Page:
It’s one of the Horniman’s standout architectural features. So it might surprise some to learn that October 2014 marks just 25 years that the Grade II listed Coombe Cliff Conservatory has stood in our Gardens.
Of course, the Conservatory itself is a lot older than 25 years. It was originally constructed in 1894, at the Horniman family home, Coombe Cliff House which is where Frederick Horniman’s parent’s lived, in Croydon.
Conservatories were popular additions to large houses in the 19thcentury, providing shelter and an artificial climate for sensitive plants to flourish. The Coombe Cliff conservatory was constructed Glasgow firm of MacFarlane’s, Scotland at the time a world leader in architectural cast ironwork. The company was well known for its decorative cast iron and had been awarded an International prize at the 1862 International Exhibition.
Coombe Cliffe house had been the home of our founder’s parents, and Frederick Horniman’s mother lived there until her death in 1900. After being sold in 1903, the house later served as a convalescent home for children, college of art, education centre and teachers’ hub.
Over the years, many voices spoke out for the need for preservation of the Coombe Cliff Conservatory, as the house was eventually left abandoned and suffered from neglect. In 1977, the building suffered considerable damage in a fire.
Eventually, it was decided that the best way to preserve this listed building was to dismantle and move it to another location. This work began in 1981, although it would be a few more years before ownership was transferred to the Horniman, and the component parts spent a few years in storage in Crystal Palace Park.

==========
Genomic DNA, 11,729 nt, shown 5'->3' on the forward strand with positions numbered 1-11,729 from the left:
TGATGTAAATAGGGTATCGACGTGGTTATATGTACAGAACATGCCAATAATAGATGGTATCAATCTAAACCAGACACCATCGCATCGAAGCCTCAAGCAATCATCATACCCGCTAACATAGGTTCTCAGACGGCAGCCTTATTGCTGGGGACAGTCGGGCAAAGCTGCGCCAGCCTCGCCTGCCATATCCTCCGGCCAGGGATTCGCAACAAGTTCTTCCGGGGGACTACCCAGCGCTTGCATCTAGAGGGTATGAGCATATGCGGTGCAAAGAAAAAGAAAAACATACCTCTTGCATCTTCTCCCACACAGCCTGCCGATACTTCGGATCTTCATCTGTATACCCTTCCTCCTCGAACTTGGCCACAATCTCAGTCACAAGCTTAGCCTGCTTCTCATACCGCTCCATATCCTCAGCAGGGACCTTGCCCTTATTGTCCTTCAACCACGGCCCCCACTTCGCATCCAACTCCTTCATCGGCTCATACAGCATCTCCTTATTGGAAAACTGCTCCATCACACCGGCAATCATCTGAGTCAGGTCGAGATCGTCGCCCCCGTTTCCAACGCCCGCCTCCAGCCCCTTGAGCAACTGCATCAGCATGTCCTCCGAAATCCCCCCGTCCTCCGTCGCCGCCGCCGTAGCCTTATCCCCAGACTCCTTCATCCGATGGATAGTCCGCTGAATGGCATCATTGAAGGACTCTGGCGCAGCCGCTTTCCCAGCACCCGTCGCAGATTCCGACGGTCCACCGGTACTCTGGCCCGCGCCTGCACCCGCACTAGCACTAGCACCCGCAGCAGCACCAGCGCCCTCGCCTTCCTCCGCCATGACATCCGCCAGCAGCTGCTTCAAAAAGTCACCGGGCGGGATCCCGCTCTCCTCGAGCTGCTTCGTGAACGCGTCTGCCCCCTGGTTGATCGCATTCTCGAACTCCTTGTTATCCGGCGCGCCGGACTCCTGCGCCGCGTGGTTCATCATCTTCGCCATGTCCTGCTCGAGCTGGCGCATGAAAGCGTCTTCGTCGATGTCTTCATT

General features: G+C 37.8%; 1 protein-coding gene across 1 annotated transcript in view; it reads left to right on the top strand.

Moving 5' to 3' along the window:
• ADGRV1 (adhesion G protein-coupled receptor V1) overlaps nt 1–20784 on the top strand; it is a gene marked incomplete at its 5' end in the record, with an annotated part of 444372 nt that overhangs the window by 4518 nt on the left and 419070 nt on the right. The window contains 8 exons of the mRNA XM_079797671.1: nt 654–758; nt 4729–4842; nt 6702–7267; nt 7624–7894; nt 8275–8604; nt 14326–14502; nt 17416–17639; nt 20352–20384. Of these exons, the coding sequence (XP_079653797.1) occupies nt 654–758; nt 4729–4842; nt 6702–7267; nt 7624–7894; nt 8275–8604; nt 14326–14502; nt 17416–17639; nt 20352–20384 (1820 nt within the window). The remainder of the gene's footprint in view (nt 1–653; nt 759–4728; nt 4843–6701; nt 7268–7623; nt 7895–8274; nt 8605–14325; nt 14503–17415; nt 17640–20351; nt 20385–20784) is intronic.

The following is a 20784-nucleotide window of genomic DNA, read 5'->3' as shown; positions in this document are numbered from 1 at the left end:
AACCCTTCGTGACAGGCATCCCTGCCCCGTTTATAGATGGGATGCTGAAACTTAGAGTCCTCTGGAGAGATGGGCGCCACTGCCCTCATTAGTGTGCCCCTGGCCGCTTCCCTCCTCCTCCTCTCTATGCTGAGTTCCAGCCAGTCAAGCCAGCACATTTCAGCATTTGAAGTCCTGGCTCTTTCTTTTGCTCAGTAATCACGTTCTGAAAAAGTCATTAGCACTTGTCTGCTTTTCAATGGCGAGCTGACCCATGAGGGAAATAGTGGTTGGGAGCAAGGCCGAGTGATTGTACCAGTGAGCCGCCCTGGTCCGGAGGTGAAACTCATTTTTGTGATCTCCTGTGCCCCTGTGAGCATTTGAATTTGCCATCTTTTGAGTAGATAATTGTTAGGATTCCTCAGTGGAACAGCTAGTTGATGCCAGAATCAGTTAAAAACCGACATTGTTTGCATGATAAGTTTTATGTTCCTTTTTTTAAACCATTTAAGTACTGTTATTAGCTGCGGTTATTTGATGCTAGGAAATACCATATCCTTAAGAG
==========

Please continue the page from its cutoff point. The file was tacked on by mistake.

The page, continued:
The dismantled Conservatory was eventually moved to the Horniman in 1986, and its reconstruction began in June 1987.
The Coombe Cliff Conservatory has impressive dimensions, being 56 ft long, 22 ft wide and 20 ft long.
The ambitious restoration project was completed in 1989, and the Conservatory officially opened in the Horniman Gardens in October of that year.
The cast-iron work-panels, friezes, roof spandrels within and the fish scales, terminals and crestings without, all show the wealth of pattern available from MacFarlane’s. The decoration is ornate but it lightens the effect of the structure and gives it an airy appearance belying the weight of the materials from which is it made.
Today, the Conservatory is home to music, film, dance and poetry performances at many of our special events, provides a stunning setting for our arts and crafts markets, and is available to hire for weddings, civil ceremonies and other special celebrations.
We’d love to hear from anyone who remembers the Gardens before the addition of this fantastic building, or even remembers its reconstruction period. If that’s you, and you have any memories to share with us, please get in touch on Twitter or Facebook.